WEDNESDAY WOMAN: Special bond with Speightstown
MANY EFFORTS have been made in recent times to breathe new life into the most northerly town centre in the island. Many projects have stalled, some have not lived up to their expectations, but the Uplift Speightstown Project is seeking to tie up all the loose ends.
Jewell Leacock, who spearheads the project, wants to encourage and foster a community spirit in the island’s second city. Her ultimate goal is to encourage more people back to the businesses and to make Speightstown a bustling town again.
“What started off as a desire to renovate the older and derelict buildings or those that have become eyesores has slowly morphed into implementing or erecting rules in the town as an attraction to locals and tourists,” she said.
The project will celebrate its first anniversary next month, but Leacock said most of the activity has been happening in the last four months.
Leacock who was born and raised in Speightstown, but moved not far away, said her family still lives there so she visits the area regularly. So for her, Speightstown has a lot of her memories and sentiment.
This mortician, who works at the Forensic Services Centre doing forensic autopsies, said: “Efforts have been made by Government and others, and a lot of projects have gotten under way over the years but I don’t think that enough is being done or as quickly as it should be done. It has been a couple years now that Speightstown has been in this state of peril so this is just my contribution as a citizen of Barbados and as someone who grew up in Speightstown.”
A combined effort by all those with a vested interest in Speightstown is what Leacock sees as needed to turn the area around. She said the business people in Speightstown, residents there and indeed from all across the island, along with the Government, need to play a part if the area is to be revived.
“More people need to care, to be aware that we have this historic place where so many things in Barbados have started, business and families – Barbados as a whole has been impacted,” Leacock said.
“On the brink of the 50th anniversary, even though I am proud of my country and all my ancestors have done, I cannot in all fairness look at places like Speightstown, and there are others, and feel proud. I would just like that people wake up to the cause and find a way to do the things that need to be done,” she said.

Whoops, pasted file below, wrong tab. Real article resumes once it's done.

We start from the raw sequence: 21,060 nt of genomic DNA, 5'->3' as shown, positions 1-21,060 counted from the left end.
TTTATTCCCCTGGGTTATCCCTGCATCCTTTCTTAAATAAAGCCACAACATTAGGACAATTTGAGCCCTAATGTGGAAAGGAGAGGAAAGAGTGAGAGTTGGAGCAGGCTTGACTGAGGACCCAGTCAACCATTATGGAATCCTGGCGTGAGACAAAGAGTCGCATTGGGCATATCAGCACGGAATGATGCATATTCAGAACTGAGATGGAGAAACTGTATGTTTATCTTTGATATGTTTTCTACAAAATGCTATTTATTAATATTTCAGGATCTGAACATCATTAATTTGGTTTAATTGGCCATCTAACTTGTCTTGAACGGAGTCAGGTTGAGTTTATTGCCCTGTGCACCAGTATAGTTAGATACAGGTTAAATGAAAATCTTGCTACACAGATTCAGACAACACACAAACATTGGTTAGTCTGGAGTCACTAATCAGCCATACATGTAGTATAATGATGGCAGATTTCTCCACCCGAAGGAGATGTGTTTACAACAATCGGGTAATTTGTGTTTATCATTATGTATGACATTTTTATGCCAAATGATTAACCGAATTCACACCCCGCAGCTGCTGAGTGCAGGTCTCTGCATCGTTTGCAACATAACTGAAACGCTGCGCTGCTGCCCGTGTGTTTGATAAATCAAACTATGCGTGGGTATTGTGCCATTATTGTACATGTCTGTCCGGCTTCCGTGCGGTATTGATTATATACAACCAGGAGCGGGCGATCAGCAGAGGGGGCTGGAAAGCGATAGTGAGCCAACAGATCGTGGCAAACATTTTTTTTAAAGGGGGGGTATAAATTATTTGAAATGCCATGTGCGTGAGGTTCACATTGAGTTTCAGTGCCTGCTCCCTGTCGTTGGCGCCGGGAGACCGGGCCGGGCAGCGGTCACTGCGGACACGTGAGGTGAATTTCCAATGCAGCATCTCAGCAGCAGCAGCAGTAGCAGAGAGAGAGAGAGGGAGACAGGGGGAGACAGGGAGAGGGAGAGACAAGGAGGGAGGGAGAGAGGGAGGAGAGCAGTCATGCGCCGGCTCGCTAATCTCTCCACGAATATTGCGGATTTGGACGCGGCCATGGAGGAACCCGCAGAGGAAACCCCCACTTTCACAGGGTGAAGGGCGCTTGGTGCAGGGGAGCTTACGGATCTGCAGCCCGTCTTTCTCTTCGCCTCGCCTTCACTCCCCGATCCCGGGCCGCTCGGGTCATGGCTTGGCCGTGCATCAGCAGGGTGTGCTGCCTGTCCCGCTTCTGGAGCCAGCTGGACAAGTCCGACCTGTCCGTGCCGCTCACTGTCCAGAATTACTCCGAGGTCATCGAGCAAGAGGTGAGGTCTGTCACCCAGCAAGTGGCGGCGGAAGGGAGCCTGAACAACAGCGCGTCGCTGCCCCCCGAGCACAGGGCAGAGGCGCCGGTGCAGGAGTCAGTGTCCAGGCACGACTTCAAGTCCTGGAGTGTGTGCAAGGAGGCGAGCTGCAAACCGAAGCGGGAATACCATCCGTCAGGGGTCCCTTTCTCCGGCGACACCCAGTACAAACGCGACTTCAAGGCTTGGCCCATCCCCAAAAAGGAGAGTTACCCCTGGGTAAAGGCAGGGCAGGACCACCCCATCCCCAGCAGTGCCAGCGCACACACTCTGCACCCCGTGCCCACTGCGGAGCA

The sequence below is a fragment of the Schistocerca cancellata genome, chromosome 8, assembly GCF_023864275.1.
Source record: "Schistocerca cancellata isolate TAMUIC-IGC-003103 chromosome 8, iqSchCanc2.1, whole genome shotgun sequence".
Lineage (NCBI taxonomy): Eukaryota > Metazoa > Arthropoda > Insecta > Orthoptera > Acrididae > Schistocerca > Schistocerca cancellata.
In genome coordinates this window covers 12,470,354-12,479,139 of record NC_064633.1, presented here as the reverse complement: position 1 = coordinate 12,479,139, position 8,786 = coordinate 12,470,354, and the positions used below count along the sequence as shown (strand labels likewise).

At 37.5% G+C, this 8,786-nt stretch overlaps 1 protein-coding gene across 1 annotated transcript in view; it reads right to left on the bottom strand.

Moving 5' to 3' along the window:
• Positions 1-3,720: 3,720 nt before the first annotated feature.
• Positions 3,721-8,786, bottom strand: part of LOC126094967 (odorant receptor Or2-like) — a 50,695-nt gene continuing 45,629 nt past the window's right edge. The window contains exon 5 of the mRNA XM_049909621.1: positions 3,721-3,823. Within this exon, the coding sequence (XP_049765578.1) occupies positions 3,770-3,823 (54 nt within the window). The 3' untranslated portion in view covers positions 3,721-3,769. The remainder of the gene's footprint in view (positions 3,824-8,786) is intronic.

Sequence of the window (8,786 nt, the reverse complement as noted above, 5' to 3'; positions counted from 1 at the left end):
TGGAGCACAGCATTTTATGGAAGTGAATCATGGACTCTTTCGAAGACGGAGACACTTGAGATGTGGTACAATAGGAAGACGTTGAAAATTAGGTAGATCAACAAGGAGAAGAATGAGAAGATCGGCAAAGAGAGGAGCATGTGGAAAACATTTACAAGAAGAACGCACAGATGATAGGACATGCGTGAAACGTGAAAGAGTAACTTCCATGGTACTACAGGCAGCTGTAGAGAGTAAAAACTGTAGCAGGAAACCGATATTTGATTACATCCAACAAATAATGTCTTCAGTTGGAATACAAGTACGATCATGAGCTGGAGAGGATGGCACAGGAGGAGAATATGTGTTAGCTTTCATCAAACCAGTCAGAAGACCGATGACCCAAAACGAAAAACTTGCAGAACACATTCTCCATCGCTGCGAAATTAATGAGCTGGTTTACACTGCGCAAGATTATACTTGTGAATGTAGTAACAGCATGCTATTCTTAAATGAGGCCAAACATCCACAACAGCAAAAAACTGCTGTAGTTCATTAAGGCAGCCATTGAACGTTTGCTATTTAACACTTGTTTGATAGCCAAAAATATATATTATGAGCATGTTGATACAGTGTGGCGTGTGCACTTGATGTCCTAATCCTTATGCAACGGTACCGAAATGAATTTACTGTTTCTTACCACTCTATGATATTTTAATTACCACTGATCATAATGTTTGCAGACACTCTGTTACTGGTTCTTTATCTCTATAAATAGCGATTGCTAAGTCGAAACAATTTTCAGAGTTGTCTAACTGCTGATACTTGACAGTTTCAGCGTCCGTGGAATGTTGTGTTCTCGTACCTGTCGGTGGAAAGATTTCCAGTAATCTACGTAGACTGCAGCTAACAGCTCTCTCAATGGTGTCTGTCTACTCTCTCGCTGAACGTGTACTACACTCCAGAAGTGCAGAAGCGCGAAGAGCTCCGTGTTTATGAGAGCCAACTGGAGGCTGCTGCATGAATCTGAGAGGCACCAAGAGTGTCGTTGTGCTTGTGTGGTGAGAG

Leacock said from speaking to people who live and operate in Speightstown many of them still have a passionate love for the place. However, some feel that it is depleted.
“People are just going through the motions and that is expected when facing hardships, but that attitude needs to change once you want things to be better,” she said.
There are at least ten houses that need renovating because of their historical importance. “They represent old Barbados, the pillars of what things used to look like visually in the rural areas. It would be to preserve a piece of time that people still travel from outside of Barbados and try to connect to; I’m hoping that Barbadians would feel that nostalgic pull as well,” she added.
Plans are also in place to erect murals and allow artistic expression through events in the esplanade including the art session called Canvas And Strings.
In this focus on the arts it is hoped that artists will go to Speightstown and do their craft, whether they are visual artists, singers, dancers or involved in some other aspect of the creative sector.
“There is no reason why Speightstown cannot come alive; there is really nothing stopping people from starting to build something,” Leacock said.
While admitting that funding was an issue, she urged the private sector, funding agencies and investors to support the revitalisation of Speightstown, noting that it can only redound to the benefit of the country. She said there were lots of opportunities for investment in that town. “We want business to come do some research, see what Speightstown does not have and look to invest. We have the space; rents can be negotiated.”
Leacock’s lament was that a lot of people do not want to set up shop because they think there is insufficient foot traffic and fear they will not get a good return on their investment.
The mother of a 16-year-old son said part of her calling was to be of service to people in the bereavement area and she herself wants to eventually take the risk and start her own funeral home.
However, she also wants to give back to society and being involved with Uplift Speightstown is one such way at this time. (LK)